The defendant in the present case, while objecting to the amendment of the information, did not seek an opportunity to demur to the same, nor ask time in which to plead, but elected to go ahead with the trial.

Before concluding our discussion of this point, we should notice the argument of the defendant to the effect that the Chober case, cited supra, was one in which the information was amended to charge assault with a deadly weapon so as to conform to the commitment, whereas the original information charged assault with a deadly weapon with intent to murder, the former offense being included within the latter. In the Thal case the count added by amendment was that of issuing a fictitious check, and the facts with reference to the check had been pleaded in the original information, which charged the defendant with obtaining property by false pretenses by means of the fictitious check. The identity of the offenses charged in the Chober case, and the identity of facts pleaded in the original information in the Thal case, were treated as important facts in the decision of the question whether the amendments after plea had been properly allowed. We do not believe, however, that these facts detract from the force of those decisions, although they were important there because the amendments had been allowed at a time when section 809 of the Penal Code limited the charges that might be made by information to those shown in the commitment, and thus necessarily limited to the same extent the offenses which might be added to the information [15 Cal. App. 2d 709] by amendment. The ground of objection to the amendment of the information which we have discussed is untenable.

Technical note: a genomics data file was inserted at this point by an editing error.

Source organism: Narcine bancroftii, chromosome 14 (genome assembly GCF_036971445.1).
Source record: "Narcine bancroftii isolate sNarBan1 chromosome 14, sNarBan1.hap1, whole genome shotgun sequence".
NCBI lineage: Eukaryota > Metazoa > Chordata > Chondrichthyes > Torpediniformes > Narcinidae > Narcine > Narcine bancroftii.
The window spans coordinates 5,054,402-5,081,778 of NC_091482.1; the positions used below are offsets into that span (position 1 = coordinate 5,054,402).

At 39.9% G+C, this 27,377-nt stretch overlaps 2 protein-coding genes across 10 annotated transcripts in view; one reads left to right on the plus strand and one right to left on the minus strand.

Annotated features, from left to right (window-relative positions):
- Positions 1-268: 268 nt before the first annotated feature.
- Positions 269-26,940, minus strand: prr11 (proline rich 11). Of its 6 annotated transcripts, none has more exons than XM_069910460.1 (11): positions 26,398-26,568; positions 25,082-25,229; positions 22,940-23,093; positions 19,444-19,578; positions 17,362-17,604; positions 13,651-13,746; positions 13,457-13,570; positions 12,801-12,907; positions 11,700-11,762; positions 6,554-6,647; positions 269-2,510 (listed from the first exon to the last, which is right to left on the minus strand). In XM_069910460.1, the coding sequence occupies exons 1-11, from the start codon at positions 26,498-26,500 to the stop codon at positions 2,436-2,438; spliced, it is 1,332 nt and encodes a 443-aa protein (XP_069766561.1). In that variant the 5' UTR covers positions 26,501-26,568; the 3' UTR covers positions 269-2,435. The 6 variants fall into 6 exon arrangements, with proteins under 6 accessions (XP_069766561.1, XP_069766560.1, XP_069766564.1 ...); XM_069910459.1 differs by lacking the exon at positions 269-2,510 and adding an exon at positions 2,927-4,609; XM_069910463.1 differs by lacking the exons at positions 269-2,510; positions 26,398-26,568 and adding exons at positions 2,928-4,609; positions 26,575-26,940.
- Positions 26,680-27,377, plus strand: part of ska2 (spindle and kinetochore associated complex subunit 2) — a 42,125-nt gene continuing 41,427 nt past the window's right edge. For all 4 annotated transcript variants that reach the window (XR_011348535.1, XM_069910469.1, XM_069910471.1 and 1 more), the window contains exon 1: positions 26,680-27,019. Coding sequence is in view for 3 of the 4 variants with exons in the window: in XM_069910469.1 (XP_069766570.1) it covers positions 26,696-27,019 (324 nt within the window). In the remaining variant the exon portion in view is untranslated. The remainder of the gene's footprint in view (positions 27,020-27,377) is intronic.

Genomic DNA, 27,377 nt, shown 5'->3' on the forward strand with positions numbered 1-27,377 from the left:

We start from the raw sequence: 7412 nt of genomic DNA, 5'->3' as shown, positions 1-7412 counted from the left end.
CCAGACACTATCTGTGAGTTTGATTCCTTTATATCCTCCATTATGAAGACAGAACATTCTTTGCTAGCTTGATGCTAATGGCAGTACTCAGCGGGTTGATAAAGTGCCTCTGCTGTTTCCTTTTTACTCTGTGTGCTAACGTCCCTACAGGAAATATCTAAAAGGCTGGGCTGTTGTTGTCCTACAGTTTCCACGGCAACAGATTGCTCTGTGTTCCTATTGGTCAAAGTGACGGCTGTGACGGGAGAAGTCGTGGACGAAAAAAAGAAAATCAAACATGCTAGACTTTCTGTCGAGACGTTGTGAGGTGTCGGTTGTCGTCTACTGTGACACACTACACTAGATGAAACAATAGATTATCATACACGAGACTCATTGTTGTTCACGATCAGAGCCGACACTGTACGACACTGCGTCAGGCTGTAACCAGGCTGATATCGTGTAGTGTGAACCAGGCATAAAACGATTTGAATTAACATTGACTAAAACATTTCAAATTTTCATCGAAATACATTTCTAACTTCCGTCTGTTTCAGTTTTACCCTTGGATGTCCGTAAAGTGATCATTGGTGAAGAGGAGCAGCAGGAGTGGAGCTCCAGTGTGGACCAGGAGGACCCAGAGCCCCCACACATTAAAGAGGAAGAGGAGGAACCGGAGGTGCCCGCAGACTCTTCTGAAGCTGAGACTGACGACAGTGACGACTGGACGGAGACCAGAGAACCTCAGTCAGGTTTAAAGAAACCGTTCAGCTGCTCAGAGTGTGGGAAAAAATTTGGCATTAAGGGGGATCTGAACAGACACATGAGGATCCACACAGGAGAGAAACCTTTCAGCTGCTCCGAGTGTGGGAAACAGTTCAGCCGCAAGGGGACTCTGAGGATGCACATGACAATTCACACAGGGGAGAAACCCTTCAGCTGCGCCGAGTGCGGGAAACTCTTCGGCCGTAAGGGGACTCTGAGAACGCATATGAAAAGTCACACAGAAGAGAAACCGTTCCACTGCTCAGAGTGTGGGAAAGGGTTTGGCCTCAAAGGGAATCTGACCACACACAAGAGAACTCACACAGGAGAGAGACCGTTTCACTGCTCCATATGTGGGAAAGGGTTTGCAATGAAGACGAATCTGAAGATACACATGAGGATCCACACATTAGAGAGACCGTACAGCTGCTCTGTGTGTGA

[2] The further contention of defendant is that the refusal of the magistrate to commit him for violation of section 288 was a determination that the evidence did not show the commission of that offense, and that therefore it could not be charged by information. The evidence taken at the preliminary examination is not before us. It was before the trial court and was found to be sufficient to warrant the charge of the additional offense. We cannot presume that the court erred in so holding. (People v. Thal, supra.) To give to the commitment the effect for which defendant contends would place in the magistrate the authority denied him and expressly conferred upon the district attorney and the trial court by amended section 809 of the Penal Code, namely, the authority to charge a defendant with any offense shown by the evidence to have been committed. (People v. Bird, 212 Cal. 632 [300 P. 23].) The defendant has shown no irregularity in the amendment of the information.

The judgment appealed from is affirmed.

Doran, J., concurred.

Houser, P. J.,


I dissent; the reason therefor being that in my opinion the foundational statute is unconstitutional.